Philando Castile’s Death Should Rally Civil Libertarians to Improve Policing

The shooting death of Philando Castile at the hands of police should gravely concern all civil libertarians (
The shooting death of Philando Castile at the hands of police should gravely concern all civil libertarians (Newsweek).

On July 6 of last year, Philando Castile was driving with his girlfriend and her young daughter through suburbs outside of St. Paul, Minnesota. He was pulled over by officer Jeronimo Yanez, who was on the lookout for a robbery suspect. Castile calmly and politely notified the officer that he had a firearm in the vehicle. Yanez, in a show of incredibly bad judgment, proceeded to shoot Castile seven times, as Castile was reaching for his driver’s license.

The incident highlighted the problems posed by the Second Amendment in our society, and called into question persistent racism in our policing and criminal justice system.

Castile had a valid permit for the firearm he was carrying. He had no real criminal record: two minor offenses for marijuana and a litany of traffic and moving violations…but he was widely regarded as an upstanding citizen who had worked for years in food services at local public schools.

Castile’s girlfriend filmed the minutes following the shooting. The video quickly went viral on social media. For any civil libertarian the video is extremely troubling, to say the least, and should remind us all of the constant and urgent need to “police the police.”

As civil libertarians, we take our Second Amendment rights very seriously. It is no coincidence that totalitarian and authoritarian governments worldwide from Hitler’s Germany to Castro’s Cuba to Stalin’s Soviet Union, have come for their citizens’ guns as soon as they take power. The Second Amendment was intended as a countermeasure to protect Americans against abusive political authority.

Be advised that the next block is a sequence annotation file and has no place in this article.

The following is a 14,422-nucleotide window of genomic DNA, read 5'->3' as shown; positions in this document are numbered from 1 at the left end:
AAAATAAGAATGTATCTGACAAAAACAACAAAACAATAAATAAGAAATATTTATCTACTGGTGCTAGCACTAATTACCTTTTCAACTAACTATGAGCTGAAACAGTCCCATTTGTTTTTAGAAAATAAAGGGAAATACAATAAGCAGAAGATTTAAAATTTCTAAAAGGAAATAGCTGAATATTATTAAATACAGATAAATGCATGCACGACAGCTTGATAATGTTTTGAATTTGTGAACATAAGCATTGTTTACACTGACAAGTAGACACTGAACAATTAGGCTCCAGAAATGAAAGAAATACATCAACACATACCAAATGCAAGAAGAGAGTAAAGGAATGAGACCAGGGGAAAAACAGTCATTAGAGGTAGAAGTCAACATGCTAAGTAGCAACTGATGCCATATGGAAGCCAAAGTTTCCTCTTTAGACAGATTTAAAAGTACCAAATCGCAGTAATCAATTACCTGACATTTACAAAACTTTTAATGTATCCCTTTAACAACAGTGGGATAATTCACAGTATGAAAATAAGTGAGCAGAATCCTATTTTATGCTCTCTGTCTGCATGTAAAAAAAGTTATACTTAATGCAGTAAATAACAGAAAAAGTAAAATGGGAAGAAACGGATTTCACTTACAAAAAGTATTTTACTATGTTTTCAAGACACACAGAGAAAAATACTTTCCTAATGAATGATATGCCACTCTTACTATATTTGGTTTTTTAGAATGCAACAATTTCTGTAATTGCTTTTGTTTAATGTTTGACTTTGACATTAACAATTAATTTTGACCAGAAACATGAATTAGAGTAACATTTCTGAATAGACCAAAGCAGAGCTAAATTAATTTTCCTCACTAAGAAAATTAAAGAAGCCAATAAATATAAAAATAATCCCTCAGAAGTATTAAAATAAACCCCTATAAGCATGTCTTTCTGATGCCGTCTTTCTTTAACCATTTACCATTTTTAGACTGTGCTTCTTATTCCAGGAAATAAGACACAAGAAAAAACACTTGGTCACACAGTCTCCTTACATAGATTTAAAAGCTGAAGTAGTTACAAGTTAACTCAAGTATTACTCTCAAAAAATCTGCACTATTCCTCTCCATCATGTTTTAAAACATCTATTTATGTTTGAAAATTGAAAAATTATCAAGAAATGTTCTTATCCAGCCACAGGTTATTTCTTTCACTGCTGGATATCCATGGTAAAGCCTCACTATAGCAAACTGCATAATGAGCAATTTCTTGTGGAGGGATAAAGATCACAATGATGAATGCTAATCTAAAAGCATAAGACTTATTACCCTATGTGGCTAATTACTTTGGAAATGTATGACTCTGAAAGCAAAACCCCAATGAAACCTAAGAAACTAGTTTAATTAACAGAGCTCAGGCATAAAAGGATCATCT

Philando Castile’s troubling death last year at the hands of Minnesota police should be a sobering reminder that the police have a solemn responsibility to American citizens to serve and protect; not to wield justice as they see fit.

Officer Jeronimo Yanez exercised extremely poor judgment in firing seven shots at Castile. Yanez, in his defense, cited the odor of marijuana, as well as the possiblity that Castile was a robbery suspect, in his defense. But his defense rings hollow. Furthermore, did it not occur to Yanez that even derelict criminals on a robbery are highly unlikely to bring a four year old girl along?

The American Left often asserts that big government is needed in order to pursue the goal of a racially just society where civil liberties and Constitutional protections are guaranteed to all citizens regardless of racial or ethnic origin. Yet, they often fail to see that government, particularly as administrated by Democratic “machines” in major urban areas, is often to blame.

Having taken a swipe at the left, it would only be fair, as well, to criticize the right, which does need to recognize that we still have a ways to go in implementing, for example, the provisions of the 14th Amendment. It is sad, as well, that the NRA has yet to issue a statement in support of Castile.

Castile was a law-abiding, permit-holding American gun owner, exercising his Second Amendment rights. Shouldn’t the nation’s largest organization for gun owner’s throw some of its muscle into supporting Castile’s rights as a gun-owner? Are they so afraid of alienating police departments that they are going to remain silent? Sadly, it does appear that he would be more likely to be alive today were he a white, or Asian, or Latino man…than a black man. That is unacceptable.

As Ramsey district attorney John Choi noted, “I would submit that no reasonable officer knowing, seeing, and hearing what Officer Yanez did at the time would have used deadly force under these circumstances.”

In addition to issues of racial profiling and Second Amendment rights, the sad case of Philando Castile should call urgent attention to the need for better police training and use of de-escalation techniques.

Yes, police officers have the right to use force, and under the most extenuating of circumstances, lethal force. Clearly, however, officers such as Jeronimo Yanez who exercise extremely poor judgment in the use of such force, do not belong on police forces anywhere in America.

Although Yanez was indicted for second-degree manslaughter in Ramsey County, but was acquitted earlier this month. That is unfortunate. Regardless of the potential sentences, Yanez’ extreme negligence in discharging his firearm should have resulted in criminal sanctions.

Monitoring police and policing is an area where the left and right, and all lovers of civil liberties, should come together to ensure that Philando Castile’s unfortunate death will not have been in vain.

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